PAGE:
Sentiment analysis is often the least considered if not outright forgot of the different types of market analysis. Perhaps the reason for that is it’s hard to get inside the head of a single trader, let alone millions of them across the world. So gauging sentiment is difficult and often not as precise as technical or fundamental analysis.
However, sentiment moves the market. On a very basic level, whether traders are eager to buy or itching to sell, is what moves prices up and down. In fact, sentiment can be considered one of the characteristics of certain currencies or other assets. For example, safe-haven currencies are popular when market sentiment has shifted to be risk-averse. Gold tends to go down when market sentiment is optimistic.
The question then is, how do we measure whether how the market is feeling? Some traders simply go by observing what kind of assets are moving. From that, they get a general idea if the market is willing to take risks or not. This is hardly precise and isn’t all that helpful in analyzing a specific asset, such as a currency pair.
On the other end, there is a diverse range of computer programs that are being designed to scan twitter, news articles, and other market chatter to collate phrases and terms used by traders. The idea is to try to objectively measure the optimism and pessimism of traders. However, these programs are still in their infancy. It’s questionable if a machine is the best tool for measuring people’s emotions.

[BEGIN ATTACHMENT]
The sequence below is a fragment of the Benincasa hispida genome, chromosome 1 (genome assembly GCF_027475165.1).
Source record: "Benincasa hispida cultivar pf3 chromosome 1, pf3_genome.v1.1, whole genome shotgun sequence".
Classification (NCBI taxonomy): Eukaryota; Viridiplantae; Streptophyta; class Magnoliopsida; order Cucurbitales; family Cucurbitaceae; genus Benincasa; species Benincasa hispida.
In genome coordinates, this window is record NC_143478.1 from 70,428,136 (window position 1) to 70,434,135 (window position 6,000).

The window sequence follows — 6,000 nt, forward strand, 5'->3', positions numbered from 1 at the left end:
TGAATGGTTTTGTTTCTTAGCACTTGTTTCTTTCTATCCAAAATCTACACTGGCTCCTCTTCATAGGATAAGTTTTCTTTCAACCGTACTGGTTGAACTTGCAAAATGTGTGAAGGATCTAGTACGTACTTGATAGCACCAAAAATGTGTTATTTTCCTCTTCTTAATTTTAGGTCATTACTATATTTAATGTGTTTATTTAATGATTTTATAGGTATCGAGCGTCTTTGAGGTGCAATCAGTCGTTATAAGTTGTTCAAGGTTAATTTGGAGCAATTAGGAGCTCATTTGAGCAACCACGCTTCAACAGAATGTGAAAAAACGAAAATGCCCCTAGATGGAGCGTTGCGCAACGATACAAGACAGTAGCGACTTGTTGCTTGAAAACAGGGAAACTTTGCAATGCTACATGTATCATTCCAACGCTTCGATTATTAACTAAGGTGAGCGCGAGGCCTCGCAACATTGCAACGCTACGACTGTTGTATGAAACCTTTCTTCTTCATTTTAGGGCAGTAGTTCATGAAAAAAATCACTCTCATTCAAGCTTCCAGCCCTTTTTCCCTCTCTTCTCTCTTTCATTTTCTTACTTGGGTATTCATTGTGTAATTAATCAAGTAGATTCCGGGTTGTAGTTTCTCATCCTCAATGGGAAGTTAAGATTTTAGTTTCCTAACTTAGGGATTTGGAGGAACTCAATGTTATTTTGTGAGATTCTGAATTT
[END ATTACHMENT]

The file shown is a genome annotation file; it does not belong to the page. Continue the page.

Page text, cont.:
So, What do we Have?
There are some more sophisticated indicators that are based on trading patterns, and an understanding of trader psychology. Some of these are really popular. That makes them better measures of market sentiment because of the self-fulfilling prophecy characteristic of the market. If everyone is using a particular indicator, then the market tends to behave like everyone is using that indicator.
Probably the most popular of the general sentiment indicators is the VIX, which is a volatility indicator. Volatility indicators work on the theory that markets tend to move up and down a lot more during periods of market uncertainty. Traders generally don’t like uncertainty, because it implies more risk, so they will retreat to safer assets.
The VIX is compiled by the CBOE (Chicago Board of Exchange) and measures volatility across the markets. It is so popular that you can trade derivative assets based on it. But, for practical purposes, it’s a measure of general volatility in the market. If it goes up, then arguably traders are less likely to take risks; and if it goes down, we might see a boost in riskier assets.
But for Individual Assets?
If you are interested in a particular asset, say a currency pair, you can use some technical indicators that measure volume. Higher volumes generally indicate more interest; a higher volume of sales would indicate a negative sentiment, while a higher volume of buying would show positive sentiment.
On-Balance Volume (OBV) is probably the most popular of the volume indicators. It considers an increase in price at the close as a higher volumes. In theory, if the volume diminishes while the price continues to move higher, it’s an indicator of a trend reversal. That’s why this indicator is popular among trend traders.